1. Draw the 11-entry hash table that results from using the hash function, h(i) = (3i+5) mod 11, to hash the keys 12, 44, 13, 88, 23, 94, 11, 39, 20, 16, and 5, assuming collisions are handled by chaining.
2. Redo P1 assuming collisions are handled by linear probing.
3. Redo P1 assuming collisions are handled by double hashing using the secondary hash function d(k) = 7− (k mod 7).
4. Hash code is used to “encode” general keys into integers. One approach of creating a hash code is to use Java's hashCode() method. The hashCode() method is implemented in the Object class and therefore each class in Java inherits it. The hash code provides a numeric representation of an object (this is somewhat similar to the toString method that gives a text representation of an object).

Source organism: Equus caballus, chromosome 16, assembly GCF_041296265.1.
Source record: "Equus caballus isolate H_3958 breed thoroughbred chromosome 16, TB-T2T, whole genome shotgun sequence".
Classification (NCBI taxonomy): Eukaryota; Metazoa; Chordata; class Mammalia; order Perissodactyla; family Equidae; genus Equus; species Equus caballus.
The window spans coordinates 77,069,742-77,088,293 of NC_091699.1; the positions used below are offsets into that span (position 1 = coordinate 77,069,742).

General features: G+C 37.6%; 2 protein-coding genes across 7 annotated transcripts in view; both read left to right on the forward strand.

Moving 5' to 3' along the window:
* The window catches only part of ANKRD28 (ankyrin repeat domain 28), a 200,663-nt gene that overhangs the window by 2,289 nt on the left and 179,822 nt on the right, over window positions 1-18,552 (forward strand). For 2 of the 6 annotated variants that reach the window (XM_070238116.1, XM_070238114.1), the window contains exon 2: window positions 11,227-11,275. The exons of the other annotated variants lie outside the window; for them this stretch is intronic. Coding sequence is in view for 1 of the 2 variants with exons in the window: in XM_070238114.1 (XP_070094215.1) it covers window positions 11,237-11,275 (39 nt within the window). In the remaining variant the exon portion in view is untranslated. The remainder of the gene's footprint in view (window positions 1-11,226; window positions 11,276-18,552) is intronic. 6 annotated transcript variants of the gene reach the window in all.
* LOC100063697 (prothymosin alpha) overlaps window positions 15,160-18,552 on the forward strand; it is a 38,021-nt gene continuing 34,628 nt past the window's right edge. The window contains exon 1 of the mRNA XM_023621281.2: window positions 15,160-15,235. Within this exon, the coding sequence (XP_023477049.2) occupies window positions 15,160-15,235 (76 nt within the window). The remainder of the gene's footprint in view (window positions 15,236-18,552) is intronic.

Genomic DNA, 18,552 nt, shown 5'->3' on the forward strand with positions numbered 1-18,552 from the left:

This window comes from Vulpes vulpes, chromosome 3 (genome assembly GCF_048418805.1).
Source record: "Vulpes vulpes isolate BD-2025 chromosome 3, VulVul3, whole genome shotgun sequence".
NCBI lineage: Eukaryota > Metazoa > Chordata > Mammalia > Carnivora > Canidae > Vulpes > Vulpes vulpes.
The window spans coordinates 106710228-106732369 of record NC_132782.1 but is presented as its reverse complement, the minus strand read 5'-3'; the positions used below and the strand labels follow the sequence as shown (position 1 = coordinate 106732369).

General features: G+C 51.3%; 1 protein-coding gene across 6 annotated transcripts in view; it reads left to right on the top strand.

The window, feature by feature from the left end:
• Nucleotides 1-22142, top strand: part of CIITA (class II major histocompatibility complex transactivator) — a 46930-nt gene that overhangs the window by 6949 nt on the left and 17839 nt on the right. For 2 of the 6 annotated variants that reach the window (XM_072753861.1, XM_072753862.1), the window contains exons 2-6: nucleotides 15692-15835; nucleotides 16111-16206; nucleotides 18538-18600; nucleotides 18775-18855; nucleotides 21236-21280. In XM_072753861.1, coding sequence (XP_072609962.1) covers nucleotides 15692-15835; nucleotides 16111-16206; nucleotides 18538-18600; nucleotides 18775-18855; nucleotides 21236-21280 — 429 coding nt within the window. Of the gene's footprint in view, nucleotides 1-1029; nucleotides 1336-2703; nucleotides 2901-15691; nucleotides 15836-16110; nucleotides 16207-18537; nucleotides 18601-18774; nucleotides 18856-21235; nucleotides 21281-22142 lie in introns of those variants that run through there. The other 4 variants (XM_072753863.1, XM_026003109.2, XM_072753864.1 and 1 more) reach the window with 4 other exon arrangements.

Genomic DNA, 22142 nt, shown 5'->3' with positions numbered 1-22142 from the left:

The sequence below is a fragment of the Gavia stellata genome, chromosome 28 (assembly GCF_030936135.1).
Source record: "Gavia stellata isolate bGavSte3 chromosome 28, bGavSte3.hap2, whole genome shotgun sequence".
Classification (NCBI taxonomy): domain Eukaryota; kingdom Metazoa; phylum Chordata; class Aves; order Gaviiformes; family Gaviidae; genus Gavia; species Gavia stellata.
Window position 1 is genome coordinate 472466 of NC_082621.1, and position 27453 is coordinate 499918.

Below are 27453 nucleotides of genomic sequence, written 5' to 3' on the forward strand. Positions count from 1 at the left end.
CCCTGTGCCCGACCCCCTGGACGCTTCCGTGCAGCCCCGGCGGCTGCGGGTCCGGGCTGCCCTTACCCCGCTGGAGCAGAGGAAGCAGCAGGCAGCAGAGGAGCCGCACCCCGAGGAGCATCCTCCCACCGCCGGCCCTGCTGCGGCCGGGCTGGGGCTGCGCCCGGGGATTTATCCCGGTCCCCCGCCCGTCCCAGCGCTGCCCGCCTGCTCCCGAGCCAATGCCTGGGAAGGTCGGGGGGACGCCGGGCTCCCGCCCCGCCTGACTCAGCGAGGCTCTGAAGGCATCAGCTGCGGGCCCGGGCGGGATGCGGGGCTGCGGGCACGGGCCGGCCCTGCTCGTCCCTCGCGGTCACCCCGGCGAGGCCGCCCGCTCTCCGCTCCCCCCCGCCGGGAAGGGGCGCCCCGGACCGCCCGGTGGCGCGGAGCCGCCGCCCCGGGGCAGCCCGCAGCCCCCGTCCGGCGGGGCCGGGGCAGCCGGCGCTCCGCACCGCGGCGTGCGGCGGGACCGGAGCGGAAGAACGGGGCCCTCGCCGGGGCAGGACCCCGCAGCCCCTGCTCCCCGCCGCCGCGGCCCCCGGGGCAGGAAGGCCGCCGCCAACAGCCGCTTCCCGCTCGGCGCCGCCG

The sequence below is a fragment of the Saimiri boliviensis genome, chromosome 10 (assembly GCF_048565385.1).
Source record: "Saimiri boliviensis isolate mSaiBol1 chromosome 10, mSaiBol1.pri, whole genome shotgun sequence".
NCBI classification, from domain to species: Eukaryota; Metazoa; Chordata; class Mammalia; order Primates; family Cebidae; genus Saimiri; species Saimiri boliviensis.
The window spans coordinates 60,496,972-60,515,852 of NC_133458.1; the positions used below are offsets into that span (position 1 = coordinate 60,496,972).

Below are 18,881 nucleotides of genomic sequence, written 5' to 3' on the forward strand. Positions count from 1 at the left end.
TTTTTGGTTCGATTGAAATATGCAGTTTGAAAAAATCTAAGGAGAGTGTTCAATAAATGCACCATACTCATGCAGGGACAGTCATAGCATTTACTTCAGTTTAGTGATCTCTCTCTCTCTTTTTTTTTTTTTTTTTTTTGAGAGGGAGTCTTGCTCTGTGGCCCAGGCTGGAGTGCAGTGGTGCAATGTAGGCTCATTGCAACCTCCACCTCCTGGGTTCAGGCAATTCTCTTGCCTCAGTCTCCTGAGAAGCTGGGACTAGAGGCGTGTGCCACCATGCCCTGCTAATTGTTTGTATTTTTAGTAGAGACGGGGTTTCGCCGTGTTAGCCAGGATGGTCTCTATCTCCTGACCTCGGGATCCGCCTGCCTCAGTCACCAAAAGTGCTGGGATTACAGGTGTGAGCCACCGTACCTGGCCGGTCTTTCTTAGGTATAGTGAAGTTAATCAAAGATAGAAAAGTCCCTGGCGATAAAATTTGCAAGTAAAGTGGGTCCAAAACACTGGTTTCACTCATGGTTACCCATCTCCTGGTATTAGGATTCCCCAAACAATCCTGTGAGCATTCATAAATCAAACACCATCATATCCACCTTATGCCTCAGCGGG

a. Write a program to show the hash code of the following.
ArrayList with first element is Integer 2018.
b. Verify that different objects might have the same hashcode. For example, show the hashcode for the strings “Aa” and “BB”.
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